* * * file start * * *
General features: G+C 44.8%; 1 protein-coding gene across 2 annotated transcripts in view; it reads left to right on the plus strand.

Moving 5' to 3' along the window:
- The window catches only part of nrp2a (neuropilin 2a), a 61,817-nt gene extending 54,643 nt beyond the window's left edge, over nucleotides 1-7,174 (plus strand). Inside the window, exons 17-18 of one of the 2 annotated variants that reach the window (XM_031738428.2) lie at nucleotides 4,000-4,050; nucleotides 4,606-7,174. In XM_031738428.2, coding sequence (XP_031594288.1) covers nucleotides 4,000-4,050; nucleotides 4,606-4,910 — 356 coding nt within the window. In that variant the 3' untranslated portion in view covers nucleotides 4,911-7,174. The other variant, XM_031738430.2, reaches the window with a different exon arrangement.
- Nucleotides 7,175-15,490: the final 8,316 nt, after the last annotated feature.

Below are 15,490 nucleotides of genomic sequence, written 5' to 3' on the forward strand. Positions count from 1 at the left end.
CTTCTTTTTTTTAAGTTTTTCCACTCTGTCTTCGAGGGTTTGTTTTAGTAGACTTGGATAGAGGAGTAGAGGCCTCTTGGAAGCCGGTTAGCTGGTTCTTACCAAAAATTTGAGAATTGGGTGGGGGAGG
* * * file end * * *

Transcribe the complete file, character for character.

General features: G+C 44.8%; 1 protein-coding gene across 2 annotated transcripts in view; it reads left to right on the plus strand.

Moving 5' to 3' along the window:
- The window catches only part of nrp2a (neuropilin 2a), a 61,817-nt gene extending 54,643 nt beyond the window's left edge, over nucleotides 1-7,174 (plus strand). Inside the window, exons 17-18 of one of the 2 annotated variants that reach the window (XM_031738428.2) lie at nucleotides 4,000-4,050; nucleotides 4,606-7,174. In XM_031738428.2, coding sequence (XP_031594288.1) covers nucleotides 4,000-4,050; nucleotides 4,606-4,910 — 356 coding nt within the window. In that variant the 3' untranslated portion in view covers nucleotides 4,911-7,174. The other variant, XM_031738430.2, reaches the window with a different exon arrangement.
- Nucleotides 7,175-15,490: the final 8,316 nt, after the last annotated feature.

Below are 15,490 nucleotides of genomic sequence, written 5' to 3' on the forward strand. Positions count from 1 at the left end.
CTTCTTTTTTTTAAGTTTTTCCACTCTGTCTTCGAGGGTTTGTTTTAGTAGACTTGGATAGAGGAGTAGAGGCCTCTTGGAAGCCGGTTAGCTGGTTCTTACCAAAAATTTGAGAATTGGGTGGGGGAGG